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Linux for Big Iron

Safely Updating Critical Files on a Linux System

This information was originally posted to the Linux-390 mailing list on April 4, 2002, by Malcolm Beattie.

Linux (same as any UNIX) presents a file system namespace with reference counting and atomic operations so you can do this stuff without any race conditions or windows at all. Behold; I have nothing up my sleeves:
  • ln foo foo.bak
    Creates a new link to the same file as foo does: both foo and foo.bak now refer to exactly the same underlying file.
  • cp foo newfoo
    Create a copy newfoo which you then edit, change, modify and do whatever you want to in order to prepare your new version.
  • mv newfoo foo
    Atomically replaces the directory entry foo: before the command (specifically: before the system call "rename" that mv does for you), opening "foo" refers to the old file; after it, opening "foo" refers to the new file. At no time is there a window where no file named "foo" exists and at no time is there a window where both exist or get mixed up in any way.
Processes which already have the old foo open continue happily onwards with the old underlying file: they have reference counts on the file in the same way that the directory entries do and they can modify the underlying file however they like.

That initial "ln foo foo.bak" you did also means you can access the old file under the name "foo.bak". Note that creating that foo.bak link is not a necessary part of letting those existing processes continue to access the file. If you don't create that extra foo.bak link, those processes still have a reference count on the underlying file and can access/modify/map it. The only difference is that there is no longer any name in the filesystem by which that file can be newly opened.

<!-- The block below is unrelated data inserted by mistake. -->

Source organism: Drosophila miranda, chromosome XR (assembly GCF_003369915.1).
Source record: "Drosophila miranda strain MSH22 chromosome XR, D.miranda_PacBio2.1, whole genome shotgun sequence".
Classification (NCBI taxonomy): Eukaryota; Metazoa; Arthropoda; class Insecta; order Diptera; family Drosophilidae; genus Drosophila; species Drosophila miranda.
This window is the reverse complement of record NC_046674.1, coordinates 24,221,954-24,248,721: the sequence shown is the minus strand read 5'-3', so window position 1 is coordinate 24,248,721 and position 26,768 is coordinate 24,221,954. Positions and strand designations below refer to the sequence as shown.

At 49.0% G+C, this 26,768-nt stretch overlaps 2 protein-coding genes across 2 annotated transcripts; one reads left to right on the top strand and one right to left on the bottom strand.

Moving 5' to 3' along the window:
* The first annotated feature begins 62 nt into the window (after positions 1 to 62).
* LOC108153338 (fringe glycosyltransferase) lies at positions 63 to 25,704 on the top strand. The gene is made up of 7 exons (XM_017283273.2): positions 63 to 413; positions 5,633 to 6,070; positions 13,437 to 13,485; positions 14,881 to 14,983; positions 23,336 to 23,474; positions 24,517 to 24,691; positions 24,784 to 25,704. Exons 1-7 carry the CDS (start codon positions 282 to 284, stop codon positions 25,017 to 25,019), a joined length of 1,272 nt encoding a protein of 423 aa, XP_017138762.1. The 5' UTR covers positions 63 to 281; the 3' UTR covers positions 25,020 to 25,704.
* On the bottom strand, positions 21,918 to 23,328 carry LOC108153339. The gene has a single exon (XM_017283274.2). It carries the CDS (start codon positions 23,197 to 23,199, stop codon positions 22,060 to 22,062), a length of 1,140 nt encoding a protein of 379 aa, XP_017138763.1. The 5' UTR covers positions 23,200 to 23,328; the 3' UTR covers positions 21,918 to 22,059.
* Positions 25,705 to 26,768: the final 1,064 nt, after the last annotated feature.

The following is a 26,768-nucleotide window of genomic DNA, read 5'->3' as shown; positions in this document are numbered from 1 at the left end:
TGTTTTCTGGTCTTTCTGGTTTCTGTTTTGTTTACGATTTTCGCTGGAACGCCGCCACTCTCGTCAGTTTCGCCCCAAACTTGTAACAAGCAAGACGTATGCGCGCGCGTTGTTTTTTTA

However, creating that hard link is useful so that you still have a name for that old file (in case your new one turns out not to have been such a good idea after all). It also saves taking a complete new copy which would have meant that you'd have had three copies of the data at one point (old one, backup of old one, new one) which might be inconvenient with big files.

Note that foo.bak is a link to a completely different file--let's call it "inode 1234" just to be more concrete and to separate out the idea of "filename" from "underlying file/inode." (Even if you're using some modern filesystem that doesn't think of itself as really using inodes, it's got to pretend it does from the point of view of these operations.) Then you start with a directory entry "foo -> 1234," do a "ln foo foo.bak" which adds an entry "foo.bak -> 1234" and then do "mv newfoo foo" which atomically replaces the "foo -> 1234" entry with "foo -> 5678" (whereas before there had been "newfoo -> 5678"). If you follow all the links, it all works out nicely.

The guaranteed semantics of rename(2) are documented in SuSv2 at http://www.opengroup.org/onlinepubs/007908799/xsh/rename.html

One thing to note is that the Linux man page I have documents that there is allowed to be a window in which both "newfoo" and "foo" both refer to the same file (the file being renamed, i.e. the one with inode 5678 in the above example). I'm not quite sure how one could observe such an event (does it imply getdents(2) is allowed to return both the "newfoo -> 5678" entry and the "foo -> 5678" entry in the returned buffer of a single call?) since there is no way of issuing both opens "at the same time" in any observable way.

Nevertheless, this "both newfoo and foo may exist at the same time" part of the semantics does not affect the issue that you were asking about: nothing with this renamed entry can affect the contents of inode 1234. Note, of course, that any process which had inode 1234 open (the old "foo") before the rename can continue to access/modify it if it wishes. If you access "foo.bak" (which refers to the same inode) then you are accessing the very same file and your accesses or modification will be seen by those processes that opened it under its other name (the old "foo") and vice versa.

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